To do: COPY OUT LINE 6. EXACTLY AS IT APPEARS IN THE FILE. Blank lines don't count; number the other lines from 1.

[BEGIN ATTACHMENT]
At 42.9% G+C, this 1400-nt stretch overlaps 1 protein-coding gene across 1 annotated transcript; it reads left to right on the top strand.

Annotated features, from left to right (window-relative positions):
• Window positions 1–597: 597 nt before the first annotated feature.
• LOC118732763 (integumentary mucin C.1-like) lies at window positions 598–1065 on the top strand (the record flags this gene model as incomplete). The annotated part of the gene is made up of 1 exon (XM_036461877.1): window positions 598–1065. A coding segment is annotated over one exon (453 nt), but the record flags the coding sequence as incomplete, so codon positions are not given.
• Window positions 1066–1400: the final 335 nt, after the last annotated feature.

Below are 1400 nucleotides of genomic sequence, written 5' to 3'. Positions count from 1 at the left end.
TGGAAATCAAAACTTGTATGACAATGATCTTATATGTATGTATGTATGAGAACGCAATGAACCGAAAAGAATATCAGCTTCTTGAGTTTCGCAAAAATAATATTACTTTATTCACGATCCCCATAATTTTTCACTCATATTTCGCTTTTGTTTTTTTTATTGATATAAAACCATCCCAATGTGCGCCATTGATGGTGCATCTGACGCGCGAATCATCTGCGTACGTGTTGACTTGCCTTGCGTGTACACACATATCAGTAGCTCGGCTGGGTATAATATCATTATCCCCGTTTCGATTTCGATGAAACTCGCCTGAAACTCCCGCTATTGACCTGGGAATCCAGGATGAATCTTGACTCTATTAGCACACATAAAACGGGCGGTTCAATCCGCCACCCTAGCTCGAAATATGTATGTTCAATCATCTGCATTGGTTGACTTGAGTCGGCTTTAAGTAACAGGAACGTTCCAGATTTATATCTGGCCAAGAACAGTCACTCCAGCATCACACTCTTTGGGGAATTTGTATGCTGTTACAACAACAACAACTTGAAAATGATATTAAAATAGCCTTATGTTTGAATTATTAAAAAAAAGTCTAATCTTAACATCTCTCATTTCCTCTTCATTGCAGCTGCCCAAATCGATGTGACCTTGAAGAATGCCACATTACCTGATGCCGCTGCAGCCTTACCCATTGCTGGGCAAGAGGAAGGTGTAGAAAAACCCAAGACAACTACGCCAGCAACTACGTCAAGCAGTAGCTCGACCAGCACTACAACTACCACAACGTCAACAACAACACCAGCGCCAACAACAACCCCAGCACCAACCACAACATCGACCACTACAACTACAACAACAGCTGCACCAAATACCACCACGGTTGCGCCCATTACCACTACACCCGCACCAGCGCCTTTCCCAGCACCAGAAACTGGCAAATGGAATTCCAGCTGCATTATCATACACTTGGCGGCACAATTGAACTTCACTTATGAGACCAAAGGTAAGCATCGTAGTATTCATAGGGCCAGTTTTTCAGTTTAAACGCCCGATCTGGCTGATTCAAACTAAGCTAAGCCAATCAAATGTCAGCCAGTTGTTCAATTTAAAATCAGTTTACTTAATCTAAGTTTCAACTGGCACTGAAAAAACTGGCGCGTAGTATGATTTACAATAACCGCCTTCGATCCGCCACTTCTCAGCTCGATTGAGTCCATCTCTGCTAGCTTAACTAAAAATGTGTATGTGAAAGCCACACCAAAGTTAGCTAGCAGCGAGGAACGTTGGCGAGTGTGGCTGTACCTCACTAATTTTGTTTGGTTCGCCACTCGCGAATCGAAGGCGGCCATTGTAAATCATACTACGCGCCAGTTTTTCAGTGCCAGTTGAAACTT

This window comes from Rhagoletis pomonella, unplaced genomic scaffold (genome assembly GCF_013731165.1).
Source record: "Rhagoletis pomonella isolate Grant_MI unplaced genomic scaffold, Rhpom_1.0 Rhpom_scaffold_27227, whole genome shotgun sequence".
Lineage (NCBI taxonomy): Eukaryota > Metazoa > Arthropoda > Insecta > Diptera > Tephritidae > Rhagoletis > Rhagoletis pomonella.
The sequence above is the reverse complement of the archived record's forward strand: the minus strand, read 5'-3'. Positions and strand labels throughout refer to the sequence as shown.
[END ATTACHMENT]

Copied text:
Below are 1400 nucleotides of genomic sequence, written 5' to 3'. Positions count from 1 at the left end.